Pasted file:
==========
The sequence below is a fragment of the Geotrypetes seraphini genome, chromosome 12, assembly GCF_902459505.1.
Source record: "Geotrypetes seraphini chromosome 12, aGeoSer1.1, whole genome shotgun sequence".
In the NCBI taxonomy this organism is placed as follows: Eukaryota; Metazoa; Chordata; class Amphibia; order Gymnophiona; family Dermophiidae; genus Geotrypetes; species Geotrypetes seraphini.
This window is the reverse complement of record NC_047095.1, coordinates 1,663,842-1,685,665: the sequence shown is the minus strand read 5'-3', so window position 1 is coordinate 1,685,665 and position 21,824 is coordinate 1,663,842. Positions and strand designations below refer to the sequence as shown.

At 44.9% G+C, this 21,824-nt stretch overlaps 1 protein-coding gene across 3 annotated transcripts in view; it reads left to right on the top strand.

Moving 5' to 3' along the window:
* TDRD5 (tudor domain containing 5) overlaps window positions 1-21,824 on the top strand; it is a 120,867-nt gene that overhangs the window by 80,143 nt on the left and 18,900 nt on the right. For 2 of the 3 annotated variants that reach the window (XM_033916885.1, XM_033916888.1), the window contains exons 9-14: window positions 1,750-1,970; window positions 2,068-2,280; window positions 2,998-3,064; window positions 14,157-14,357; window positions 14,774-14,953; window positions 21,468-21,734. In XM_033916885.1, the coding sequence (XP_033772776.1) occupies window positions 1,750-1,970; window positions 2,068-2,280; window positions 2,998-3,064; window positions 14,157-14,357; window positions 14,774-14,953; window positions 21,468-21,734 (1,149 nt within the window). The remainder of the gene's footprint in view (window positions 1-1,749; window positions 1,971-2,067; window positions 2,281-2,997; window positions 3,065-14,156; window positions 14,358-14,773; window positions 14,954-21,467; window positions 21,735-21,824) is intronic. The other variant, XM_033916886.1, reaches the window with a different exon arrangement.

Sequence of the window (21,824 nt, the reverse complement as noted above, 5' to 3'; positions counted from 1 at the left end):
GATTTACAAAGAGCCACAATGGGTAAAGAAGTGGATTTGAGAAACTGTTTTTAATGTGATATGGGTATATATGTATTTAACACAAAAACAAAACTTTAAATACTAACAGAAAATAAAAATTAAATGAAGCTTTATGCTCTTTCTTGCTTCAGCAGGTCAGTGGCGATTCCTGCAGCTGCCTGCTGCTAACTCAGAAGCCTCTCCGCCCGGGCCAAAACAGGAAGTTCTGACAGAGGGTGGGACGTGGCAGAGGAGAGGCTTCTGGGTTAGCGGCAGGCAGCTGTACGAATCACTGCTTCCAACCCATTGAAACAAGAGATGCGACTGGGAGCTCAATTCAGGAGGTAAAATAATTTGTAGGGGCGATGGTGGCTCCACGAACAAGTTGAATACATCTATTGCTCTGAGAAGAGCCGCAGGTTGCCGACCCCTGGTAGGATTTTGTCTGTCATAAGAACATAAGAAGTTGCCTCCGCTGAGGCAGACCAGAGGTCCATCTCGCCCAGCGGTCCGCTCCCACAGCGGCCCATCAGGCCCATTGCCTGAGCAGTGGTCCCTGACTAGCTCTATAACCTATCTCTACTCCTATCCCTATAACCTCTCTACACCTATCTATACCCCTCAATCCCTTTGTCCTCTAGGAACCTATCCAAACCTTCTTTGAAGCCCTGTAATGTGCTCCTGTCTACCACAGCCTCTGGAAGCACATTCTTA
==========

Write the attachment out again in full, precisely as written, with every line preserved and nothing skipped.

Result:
The sequence below is a fragment of the Geotrypetes seraphini genome, chromosome 12, assembly GCF_902459505.1.
Source record: "Geotrypetes seraphini chromosome 12, aGeoSer1.1, whole genome shotgun sequence".
In the NCBI taxonomy this organism is placed as follows: Eukaryota; Metazoa; Chordata; class Amphibia; order Gymnophiona; family Dermophiidae; genus Geotrypetes; species Geotrypetes seraphini.
This window is the reverse complement of record NC_047095.1, coordinates 1,663,842-1,685,665: the sequence shown is the minus strand read 5'-3', so window position 1 is coordinate 1,685,665 and position 21,824 is coordinate 1,663,842. Positions and strand designations below refer to the sequence as shown.

At 44.9% G+C, this 21,824-nt stretch overlaps 1 protein-coding gene across 3 annotated transcripts in view; it reads left to right on the top strand.

Moving 5' to 3' along the window:
* TDRD5 (tudor domain containing 5) overlaps window positions 1-21,824 on the top strand; it is a 120,867-nt gene that overhangs the window by 80,143 nt on the left and 18,900 nt on the right. For 2 of the 3 annotated variants that reach the window (XM_033916885.1, XM_033916888.1), the window contains exons 9-14: window positions 1,750-1,970; window positions 2,068-2,280; window positions 2,998-3,064; window positions 14,157-14,357; window positions 14,774-14,953; window positions 21,468-21,734. In XM_033916885.1, the coding sequence (XP_033772776.1) occupies window positions 1,750-1,970; window positions 2,068-2,280; window positions 2,998-3,064; window positions 14,157-14,357; window positions 14,774-14,953; window positions 21,468-21,734 (1,149 nt within the window). The remainder of the gene's footprint in view (window positions 1-1,749; window positions 1,971-2,067; window positions 2,281-2,997; window positions 3,065-14,156; window positions 14,358-14,773; window positions 14,954-21,467; window positions 21,735-21,824) is intronic. The other variant, XM_033916886.1, reaches the window with a different exon arrangement.

Sequence of the window (21,824 nt, the reverse complement as noted above, 5' to 3'; positions counted from 1 at the left end):
GATTTACAAAGAGCCACAATGGGTAAAGAAGTGGATTTGAGAAACTGTTTTTAATGTGATATGGGTATATATGTATTTAACACAAAAACAAAACTTTAAATACTAACAGAAAATAAAAATTAAATGAAGCTTTATGCTCTTTCTTGCTTCAGCAGGTCAGTGGCGATTCCTGCAGCTGCCTGCTGCTAACTCAGAAGCCTCTCCGCCCGGGCCAAAACAGGAAGTTCTGACAGAGGGTGGGACGTGGCAGAGGAGAGGCTTCTGGGTTAGCGGCAGGCAGCTGTACGAATCACTGCTTCCAACCCATTGAAACAAGAGATGCGACTGGGAGCTCAATTCAGGAGGTAAAATAATTTGTAGGGGCGATGGTGGCTCCACGAACAAGTTGAATACATCTATTGCTCTGAGAAGAGCCGCAGGTTGCCGACCCCTGGTAGGATTTTGTCTGTCATAAGAACATAAGAAGTTGCCTCCGCTGAGGCAGACCAGAGGTCCATCTCGCCCAGCGGTCCGCTCCCACAGCGGCCCATCAGGCCCATTGCCTGAGCAGTGGTCCCTGACTAGCTCTATAACCTATCTCTACTCCTATCCCTATAACCTCTCTACACCTATCTATACCCCTCAATCCCTTTGTCCTCTAGGAACCTATCCAAACCTTCTTTGAAGCCCTGTAATGTGCTCCTGTCTACCACAGCCTCTGGAAGCACATTCTTA